Like many young women, when ad filmmaker Shikha Makan moved to Mumbai to pursue her dreams, the question of housing tripped her up. Rents were astronomically high, and the houses were too small. However, when she finally did manage to find a place that suited her budget, she came up against the hostility, suspicion and harassment that single women living alone are usually subjected to. The experience left her scarred, and when she heard similar horror stories from other women, she knew she had to talk about it. The result is her first feature length documentary, Bachelor Girls. In an interview, Makan tells us how this issue of housing discrimination exposes the hypocrisy of a nation which, while embracing slogans like “Beti Bachao, Beti Padhao”, continues to deny women their due.
Tell us about your experience as you moved from Delhi to Mumbai and looked for a flat to rent.
After much searching, my sister and I found a flat which fit into our budget and we moved in. But right from the start, we were very uncomfortable, because of the way the watchman kept looking at us, as if he wanted to see what we were up to. I had a job in advertising, so would get home late from work. Once, when I got home at 2am, a male colleague accompanied me, because I told him I was uncomfortable with the way the watchman looked at me. But as soon as we reached the gate, the watchman stopped us and called the society chairman who started alleging that I was running a brothel. Both my friend and I were in shock.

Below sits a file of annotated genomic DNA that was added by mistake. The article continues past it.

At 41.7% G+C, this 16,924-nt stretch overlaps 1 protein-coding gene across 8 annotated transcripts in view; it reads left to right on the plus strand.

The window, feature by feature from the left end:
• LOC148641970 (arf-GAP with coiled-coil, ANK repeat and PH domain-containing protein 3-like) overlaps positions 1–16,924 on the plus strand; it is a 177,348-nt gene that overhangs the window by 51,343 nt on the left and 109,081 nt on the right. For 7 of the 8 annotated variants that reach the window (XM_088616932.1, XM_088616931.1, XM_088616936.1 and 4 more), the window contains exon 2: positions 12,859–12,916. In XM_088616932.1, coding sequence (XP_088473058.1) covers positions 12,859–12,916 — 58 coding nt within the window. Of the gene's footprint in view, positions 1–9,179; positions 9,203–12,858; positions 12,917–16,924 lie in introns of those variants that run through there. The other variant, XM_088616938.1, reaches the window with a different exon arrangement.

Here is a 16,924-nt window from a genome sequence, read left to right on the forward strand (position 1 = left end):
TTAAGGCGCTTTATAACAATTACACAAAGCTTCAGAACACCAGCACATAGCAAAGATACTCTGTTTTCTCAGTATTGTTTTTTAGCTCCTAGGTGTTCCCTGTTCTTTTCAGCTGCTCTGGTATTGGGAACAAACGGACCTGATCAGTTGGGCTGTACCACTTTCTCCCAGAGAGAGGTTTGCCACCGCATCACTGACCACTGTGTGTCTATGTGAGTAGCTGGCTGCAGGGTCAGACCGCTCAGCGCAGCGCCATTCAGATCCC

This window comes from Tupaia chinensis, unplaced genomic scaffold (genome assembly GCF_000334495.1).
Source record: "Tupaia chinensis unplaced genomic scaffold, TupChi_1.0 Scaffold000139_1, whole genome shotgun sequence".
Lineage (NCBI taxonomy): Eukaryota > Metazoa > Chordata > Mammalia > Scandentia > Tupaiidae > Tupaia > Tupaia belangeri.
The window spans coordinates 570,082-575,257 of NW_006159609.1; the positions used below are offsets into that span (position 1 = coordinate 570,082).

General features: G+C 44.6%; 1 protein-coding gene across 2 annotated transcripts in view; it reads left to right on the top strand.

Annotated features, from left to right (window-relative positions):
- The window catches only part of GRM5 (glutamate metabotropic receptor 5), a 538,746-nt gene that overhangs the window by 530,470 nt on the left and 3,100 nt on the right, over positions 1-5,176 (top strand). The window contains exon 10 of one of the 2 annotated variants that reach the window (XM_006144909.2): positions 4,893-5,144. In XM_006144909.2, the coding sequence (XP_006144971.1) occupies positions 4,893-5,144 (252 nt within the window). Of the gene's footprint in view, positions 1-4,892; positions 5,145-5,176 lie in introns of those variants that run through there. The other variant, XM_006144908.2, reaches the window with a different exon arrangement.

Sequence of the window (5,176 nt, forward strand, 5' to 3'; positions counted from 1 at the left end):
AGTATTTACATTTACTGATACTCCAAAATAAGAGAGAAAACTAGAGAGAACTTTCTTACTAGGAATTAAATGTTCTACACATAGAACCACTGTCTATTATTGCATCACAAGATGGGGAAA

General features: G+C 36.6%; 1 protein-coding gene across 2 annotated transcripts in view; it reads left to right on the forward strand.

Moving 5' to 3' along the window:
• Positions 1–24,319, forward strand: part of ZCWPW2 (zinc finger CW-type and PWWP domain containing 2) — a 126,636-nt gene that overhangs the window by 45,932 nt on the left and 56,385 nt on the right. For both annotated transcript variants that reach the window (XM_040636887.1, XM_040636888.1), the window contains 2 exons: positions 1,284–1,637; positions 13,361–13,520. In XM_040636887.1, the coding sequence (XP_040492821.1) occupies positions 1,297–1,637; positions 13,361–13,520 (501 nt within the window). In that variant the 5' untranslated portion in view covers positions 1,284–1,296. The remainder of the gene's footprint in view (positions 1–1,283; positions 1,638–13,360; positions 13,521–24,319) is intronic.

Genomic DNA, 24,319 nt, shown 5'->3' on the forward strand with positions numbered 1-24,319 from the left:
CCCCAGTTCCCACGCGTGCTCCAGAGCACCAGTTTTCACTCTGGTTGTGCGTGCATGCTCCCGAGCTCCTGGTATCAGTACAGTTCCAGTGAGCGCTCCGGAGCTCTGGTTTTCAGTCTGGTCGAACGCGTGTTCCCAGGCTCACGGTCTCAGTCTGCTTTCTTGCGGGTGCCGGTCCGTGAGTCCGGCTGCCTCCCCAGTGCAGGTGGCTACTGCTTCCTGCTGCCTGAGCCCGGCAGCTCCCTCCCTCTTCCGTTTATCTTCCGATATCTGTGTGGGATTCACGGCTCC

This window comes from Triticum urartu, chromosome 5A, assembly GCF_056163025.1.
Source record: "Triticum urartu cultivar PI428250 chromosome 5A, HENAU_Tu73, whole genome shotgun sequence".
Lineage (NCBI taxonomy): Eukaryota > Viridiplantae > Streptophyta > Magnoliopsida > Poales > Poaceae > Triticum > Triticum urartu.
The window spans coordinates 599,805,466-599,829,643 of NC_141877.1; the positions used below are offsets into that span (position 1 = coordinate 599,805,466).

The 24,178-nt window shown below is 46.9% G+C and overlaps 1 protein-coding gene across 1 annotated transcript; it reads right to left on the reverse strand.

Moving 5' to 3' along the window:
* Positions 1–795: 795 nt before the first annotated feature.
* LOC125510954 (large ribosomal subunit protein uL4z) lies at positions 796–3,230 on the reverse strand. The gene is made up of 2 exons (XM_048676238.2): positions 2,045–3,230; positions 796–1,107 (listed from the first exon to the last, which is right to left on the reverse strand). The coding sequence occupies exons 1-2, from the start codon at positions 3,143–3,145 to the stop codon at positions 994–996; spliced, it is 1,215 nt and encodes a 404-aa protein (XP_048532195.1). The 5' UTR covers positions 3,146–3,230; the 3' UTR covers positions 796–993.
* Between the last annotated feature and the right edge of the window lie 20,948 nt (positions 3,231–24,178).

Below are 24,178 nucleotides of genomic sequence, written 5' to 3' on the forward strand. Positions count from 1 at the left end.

The chairman even threatened to throw my sister and me out. I called my father, who gave him a piece of his mind and we continued to stay there. But we still felt uncomfortable. And then, the harassment started; someone would ring our doorbell at 3 am or write awful things about us on the walls. We decided to leave.
Was that the trigger for the film?
At that time, I believed it was just our bad luck, but I soon heard similar — and worse — stories from other women. I realised that as a filmmaker, I have the tool with which to tell these stories. The housing discrimination reflected a larger problem, which is the attitude of society towards the idea of single women.
Why did you focus on such an urban issue, particularly focusing on Mumbai?
Firstly, this is the experience that I have. Secondly, this is also a legitimate voice and concern. And most importantly, the issue of housing discrimination against women affects even the girls who are in two-tier and three-tier towns and who want to move to the metros to claim their lives and identities.
Of course, this issue is not specific to Mumbai. After the trailer of my film was released and went viral on Facebook, many women from across the country wrote to me, sharing stories about Chennai, Bangalore and Kolkata. One of them actually said that she had become so fed up that she had given up on the idea of career and decided to move back home.
As it is, when you’re a woman, your parents are always telling you it’s not safe and you are battling for a voice at work and then you encounter housing discrimination too. It’s very demotivating. Society seems to be scared of women who want to live independently and on their own terms. Everyone is educating their daughters, but they don’t believe in allowing them independence. I don’t think they understand what empowerment is. What do slogans like “Beti Bachao, Beti Padhao” mean? That’s what I want to know.
What are your plans with the documentary film?
I’m travelling with the film a lot, because people from all over the country are inviting me to screen it. I also want to release it on an online platform, so that maximum number of people can watch it. I’m glad that people are talking about the film, since the whole point was to start a debate and get people thinking about this issue.